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Publication numberUS6946143 B2
Publication typeGrant
Application numberUS 10/144,813
Publication dateSep 20, 2005
Filing dateMay 13, 2002
Priority dateDec 27, 2000
Fee statusPaid
Also published asUS20030215483
Publication number10144813, 144813, US 6946143 B2, US 6946143B2, US-B2-6946143, US6946143 B2, US6946143B2
InventorsYoung-Ha Kim, Soo-Hyun Kim, Ki-Dong Park, Sung-Won Choi, Soo-hong Lee, Il-Keun Kwon
Original AssigneeKorea Institute Of Science And Technology
Export CitationBiBTeX, EndNote, RefMan
External Links: USPTO, USPTO Assignment, Espacenet
Medical materials and porous scaffolds for tissue engineering made from the biodegradable glycolide/ε-caprolactone copolymer
US 6946143 B2
Abstract
Disclosed is a biocompatible medical material and porous scaffold for use in tissue engineering, made from a biodegradable glycolide/ε-caprolactone copolymer having a repeat unit of
wherein x and y are integers greater than or equal to 18, the copolymer has an average molecular weight of about 10,000 daltons or more, and the molar ratio of glycolide: ε-caprolactone in the copolymer is about 4.0:6.0 to 6.0:4.0.
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Claims(5)
1. A porous scaffold for tissue engineering made from a biodegradable glycolide/ε-caprolactone copolymer having a repeat unit of:
wherein:
x and y are integers greater than or equal to 18;
the copolymer has an average molecular weight of about 10,000 daltons; and
the molar ratio of glycolide:ε-caprolactone in the copolymer is 4.0:6.0 to 6.0:4.0.
2. The porous scaffold of claim 1, having a pore size of about 1 to 800 μm.
3. The porous scaffold of claim 1, having a porosity of about 50% to 99%.
4. The porous scaffold of claim 1, having a pore size of about 200 to 500 μm and porosity of about 93% to 96%.
5. The porous scaffold of claim 1, for use in tissue cell cultures and tissue regeneration.
Description
FIELD OF THE INVENTION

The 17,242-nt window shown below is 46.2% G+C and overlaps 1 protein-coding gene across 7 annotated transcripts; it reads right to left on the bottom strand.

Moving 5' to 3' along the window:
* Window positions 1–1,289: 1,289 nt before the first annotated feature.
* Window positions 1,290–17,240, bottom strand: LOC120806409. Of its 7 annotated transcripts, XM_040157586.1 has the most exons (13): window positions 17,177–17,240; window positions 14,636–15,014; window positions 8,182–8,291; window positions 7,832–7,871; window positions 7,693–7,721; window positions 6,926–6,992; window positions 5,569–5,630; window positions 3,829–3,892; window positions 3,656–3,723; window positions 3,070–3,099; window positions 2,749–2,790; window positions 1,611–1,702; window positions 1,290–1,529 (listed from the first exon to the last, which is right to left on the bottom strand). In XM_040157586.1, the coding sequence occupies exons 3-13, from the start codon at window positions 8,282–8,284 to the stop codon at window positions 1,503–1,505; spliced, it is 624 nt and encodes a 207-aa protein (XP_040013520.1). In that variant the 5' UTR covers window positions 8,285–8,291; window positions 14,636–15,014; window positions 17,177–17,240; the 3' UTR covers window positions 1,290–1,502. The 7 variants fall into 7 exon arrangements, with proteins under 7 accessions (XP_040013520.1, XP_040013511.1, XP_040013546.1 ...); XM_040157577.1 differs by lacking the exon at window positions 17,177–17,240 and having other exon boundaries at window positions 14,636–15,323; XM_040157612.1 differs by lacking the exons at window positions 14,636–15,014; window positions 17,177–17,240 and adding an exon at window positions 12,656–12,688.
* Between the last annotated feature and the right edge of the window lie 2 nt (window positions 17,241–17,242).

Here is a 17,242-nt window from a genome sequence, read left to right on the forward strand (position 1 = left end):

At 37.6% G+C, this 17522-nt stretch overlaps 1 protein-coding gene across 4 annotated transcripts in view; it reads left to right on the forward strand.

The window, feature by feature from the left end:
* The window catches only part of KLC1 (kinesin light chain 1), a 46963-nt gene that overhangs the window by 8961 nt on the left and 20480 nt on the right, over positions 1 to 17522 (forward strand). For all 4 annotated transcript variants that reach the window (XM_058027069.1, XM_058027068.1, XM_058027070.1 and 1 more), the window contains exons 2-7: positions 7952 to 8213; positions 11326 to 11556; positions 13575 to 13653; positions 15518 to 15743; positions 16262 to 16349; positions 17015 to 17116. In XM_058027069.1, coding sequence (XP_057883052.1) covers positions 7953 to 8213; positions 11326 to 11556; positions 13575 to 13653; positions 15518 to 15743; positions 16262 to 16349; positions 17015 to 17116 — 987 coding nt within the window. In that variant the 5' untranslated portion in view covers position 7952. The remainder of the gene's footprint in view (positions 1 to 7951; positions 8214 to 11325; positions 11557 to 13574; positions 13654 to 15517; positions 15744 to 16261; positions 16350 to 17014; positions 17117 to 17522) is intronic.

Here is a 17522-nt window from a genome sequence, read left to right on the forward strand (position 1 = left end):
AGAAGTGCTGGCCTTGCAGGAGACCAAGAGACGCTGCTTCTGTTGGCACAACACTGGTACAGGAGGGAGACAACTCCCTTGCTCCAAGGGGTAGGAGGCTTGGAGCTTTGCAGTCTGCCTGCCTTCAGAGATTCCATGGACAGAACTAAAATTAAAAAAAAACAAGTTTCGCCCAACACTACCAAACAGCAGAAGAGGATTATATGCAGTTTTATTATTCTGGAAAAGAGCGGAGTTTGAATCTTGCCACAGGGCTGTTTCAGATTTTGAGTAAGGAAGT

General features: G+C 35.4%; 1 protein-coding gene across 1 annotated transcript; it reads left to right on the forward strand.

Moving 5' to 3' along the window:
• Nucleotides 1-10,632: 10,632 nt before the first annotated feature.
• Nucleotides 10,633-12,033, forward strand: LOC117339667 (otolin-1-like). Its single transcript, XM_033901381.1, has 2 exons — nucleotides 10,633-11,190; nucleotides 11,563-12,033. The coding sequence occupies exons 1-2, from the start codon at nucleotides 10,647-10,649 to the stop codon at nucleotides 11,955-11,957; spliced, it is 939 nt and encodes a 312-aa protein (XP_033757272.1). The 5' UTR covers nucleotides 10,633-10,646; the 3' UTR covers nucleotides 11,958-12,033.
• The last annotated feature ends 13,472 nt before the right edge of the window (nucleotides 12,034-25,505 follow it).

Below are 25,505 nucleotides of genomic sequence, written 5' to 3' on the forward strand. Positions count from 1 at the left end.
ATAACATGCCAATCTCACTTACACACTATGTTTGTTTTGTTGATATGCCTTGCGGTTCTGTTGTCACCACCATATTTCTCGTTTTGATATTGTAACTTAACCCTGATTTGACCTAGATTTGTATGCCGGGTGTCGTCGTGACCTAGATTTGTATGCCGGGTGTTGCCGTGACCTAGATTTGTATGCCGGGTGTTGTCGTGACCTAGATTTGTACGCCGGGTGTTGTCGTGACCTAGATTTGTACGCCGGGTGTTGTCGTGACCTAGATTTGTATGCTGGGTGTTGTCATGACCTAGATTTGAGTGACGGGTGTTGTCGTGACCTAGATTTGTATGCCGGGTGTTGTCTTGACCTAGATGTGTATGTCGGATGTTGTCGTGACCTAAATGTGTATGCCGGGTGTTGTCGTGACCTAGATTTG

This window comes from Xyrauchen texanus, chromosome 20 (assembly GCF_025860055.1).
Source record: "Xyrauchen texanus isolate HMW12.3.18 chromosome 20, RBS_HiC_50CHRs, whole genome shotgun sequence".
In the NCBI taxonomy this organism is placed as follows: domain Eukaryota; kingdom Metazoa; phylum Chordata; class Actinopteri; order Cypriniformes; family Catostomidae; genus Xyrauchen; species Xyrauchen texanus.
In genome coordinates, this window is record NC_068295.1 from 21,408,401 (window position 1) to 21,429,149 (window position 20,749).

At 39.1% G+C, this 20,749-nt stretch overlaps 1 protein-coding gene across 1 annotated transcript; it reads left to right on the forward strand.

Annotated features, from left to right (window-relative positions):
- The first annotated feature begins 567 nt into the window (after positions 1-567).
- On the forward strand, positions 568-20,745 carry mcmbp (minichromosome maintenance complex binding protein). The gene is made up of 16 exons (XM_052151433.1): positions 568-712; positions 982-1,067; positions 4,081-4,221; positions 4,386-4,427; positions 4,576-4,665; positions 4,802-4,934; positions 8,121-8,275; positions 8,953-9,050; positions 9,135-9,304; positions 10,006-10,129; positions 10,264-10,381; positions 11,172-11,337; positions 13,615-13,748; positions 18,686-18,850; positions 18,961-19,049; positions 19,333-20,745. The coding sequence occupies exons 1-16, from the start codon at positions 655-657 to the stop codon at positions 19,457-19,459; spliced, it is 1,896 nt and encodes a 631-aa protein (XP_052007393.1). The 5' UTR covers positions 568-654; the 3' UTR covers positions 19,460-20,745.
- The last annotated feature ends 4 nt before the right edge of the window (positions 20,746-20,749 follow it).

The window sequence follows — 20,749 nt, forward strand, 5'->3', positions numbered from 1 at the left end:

The present invention relates to medical materials and porous scaffolds for tissue engineering made from a biodegradable synthetic polymer having superior mechanical and appropriate hydrolytic properties. More particularly, the present invention relates to biodegradable medical materials and porous scaffolds for tissue engineering made from a glycolide/ε-caprolactone copolymer, and the medical materials and porous scaffolds have excellent mechanical properties such as good flexibility and elasticity, proper hydrolytic properties, and uniform pore size and distribution.

BACKGROUND OF THE INVENTION

Major requirements for materials used as a substrate or a scaffold for the regeneration of human tissues are promotion of excellent cell adhesion and proliferation, and maintenance of integrity for the differentiated cell functions. Furthermore, the materials should be well deliquesced with contiguous tissues after transplantation without inflammatory reaction, and they should self-deteriorate after a predetermined period so that they do not remain in vivo as gratuitous materials.

Known, conventional materials having acceptable absorption rates in the living body include natural and synthetic polymers such as collagen, gelatin, hyaluronic acid, pectin, and cellulose derivatives. The porous scaffolds were introduced for the purpose of cell or tissue culture and transplantation, cosmetics, medical materials such as wound coverings and dental matrix. Among these various uses, Japanese patent laid-open No. 7-313585 discloses a method for manufacturing scaffolds using hyaluronic acid, wherein the hyaluronic acid scaffolds, cross-linked by an epoxy compound and thrombin-added hyaluronic acid, are used as wound coverings. In addition, WO 94/02517 suggests a method for manufacturing insoluble hyaluronic acid derivate scaffolds through cross-linking of carbodiimide.

However, those scaffolds manufactured by using only hyaluronic acid are easy to break, and they are very soluble in water or in body fluids unless they are cross-linked. Therefore, cross-linking materials such as divinylsulfone, formaldehyde, carbodiimide and epoxy compounds have to be used for providing the mechanical properties necessary for manufacturing scaffolds. Since unreacted divinylsulfone and aldehyde cause cytotoxicity in the living body, use of the same are restricted.

Natural polymers have the advantage of source as natural substances so that they are inherently compatible to a living body. However, there are disadvantages such as relatively high tissue rejection reactivity and infection rate, and it is difficult to control their decomposition properties. Also, there have been reports that their mechanical properties are weak in an aqueous environment.

Thus, active studies on biodegradable synthetic polymers have been carried out. The basic structure of a biodegradable synthetic polymer consists of an absorbable structure and a degradable structure; structures capable of hydrolysis are used for the latter. Aliphatic polyesters having excellent physical characteristics and hydrolysis property are proposed for materials as biodegradable synthetic polymers. Currently used biodegradable synthetic polymers are polyamino acid, polyanhydride, polycaprolactone, polyglycolide, polylactide and their derivatives, i.e., lactide and glycolide copolymers.